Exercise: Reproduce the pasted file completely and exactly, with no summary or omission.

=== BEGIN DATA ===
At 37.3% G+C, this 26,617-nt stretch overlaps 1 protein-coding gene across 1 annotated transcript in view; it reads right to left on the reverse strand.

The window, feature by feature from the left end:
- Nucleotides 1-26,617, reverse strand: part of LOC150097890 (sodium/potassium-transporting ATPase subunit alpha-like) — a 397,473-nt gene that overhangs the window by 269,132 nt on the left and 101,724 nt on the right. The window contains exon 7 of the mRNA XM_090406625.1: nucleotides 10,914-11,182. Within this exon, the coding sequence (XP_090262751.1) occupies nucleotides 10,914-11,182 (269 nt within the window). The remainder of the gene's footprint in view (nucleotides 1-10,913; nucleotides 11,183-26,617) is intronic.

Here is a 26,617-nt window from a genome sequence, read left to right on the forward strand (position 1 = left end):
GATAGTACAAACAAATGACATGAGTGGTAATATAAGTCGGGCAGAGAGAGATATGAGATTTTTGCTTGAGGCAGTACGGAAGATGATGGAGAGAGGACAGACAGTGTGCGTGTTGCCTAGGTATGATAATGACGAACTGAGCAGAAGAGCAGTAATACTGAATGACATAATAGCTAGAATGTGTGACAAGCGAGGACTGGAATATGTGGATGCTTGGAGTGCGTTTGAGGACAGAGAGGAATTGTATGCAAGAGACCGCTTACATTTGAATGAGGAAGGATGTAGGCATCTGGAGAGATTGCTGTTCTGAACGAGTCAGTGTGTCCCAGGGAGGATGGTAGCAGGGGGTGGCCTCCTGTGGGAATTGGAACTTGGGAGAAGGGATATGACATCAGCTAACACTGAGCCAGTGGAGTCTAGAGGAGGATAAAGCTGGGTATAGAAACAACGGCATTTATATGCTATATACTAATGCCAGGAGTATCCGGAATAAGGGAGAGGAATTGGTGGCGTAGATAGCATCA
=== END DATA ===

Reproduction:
At 37.3% G+C, this 26,617-nt stretch overlaps 1 protein-coding gene across 1 annotated transcript in view; it reads right to left on the reverse strand.

The window, feature by feature from the left end:
- Nucleotides 1-26,617, reverse strand: part of LOC150097890 (sodium/potassium-transporting ATPase subunit alpha-like) — a 397,473-nt gene that overhangs the window by 269,132 nt on the left and 101,724 nt on the right. The window contains exon 7 of the mRNA XM_090406625.1: nucleotides 10,914-11,182. Within this exon, the coding sequence (XP_090262751.1) occupies nucleotides 10,914-11,182 (269 nt within the window). The remainder of the gene's footprint in view (nucleotides 1-10,913; nucleotides 11,183-26,617) is intronic.

Here is a 26,617-nt window from a genome sequence, read left to right on the forward strand (position 1 = left end):
GATAGTACAAACAAATGACATGAGTGGTAATATAAGTCGGGCAGAGAGAGATATGAGATTTTTGCTTGAGGCAGTACGGAAGATGATGGAGAGAGGACAGACAGTGTGCGTGTTGCCTAGGTATGATAATGACGAACTGAGCAGAAGAGCAGTAATACTGAATGACATAATAGCTAGAATGTGTGACAAGCGAGGACTGGAATATGTGGATGCTTGGAGTGCGTTTGAGGACAGAGAGGAATTGTATGCAAGAGACCGCTTACATTTGAATGAGGAAGGATGTAGGCATCTGGAGAGATTGCTGTTCTGAACGAGTCAGTGTGTCCCAGGGAGGATGGTAGCAGGGGGTGGCCTCCTGTGGGAATTGGAACTTGGGAGAAGGGATATGACATCAGCTAACACTGAGCCAGTGGAGTCTAGAGGAGGATAAAGCTGGGTATAGAAACAACGGCATTTATATGCTATATACTAATGCCAGGAGTATCCGGAATAAGGGAGAGGAATTGGTGGCGTAGATAGCATCA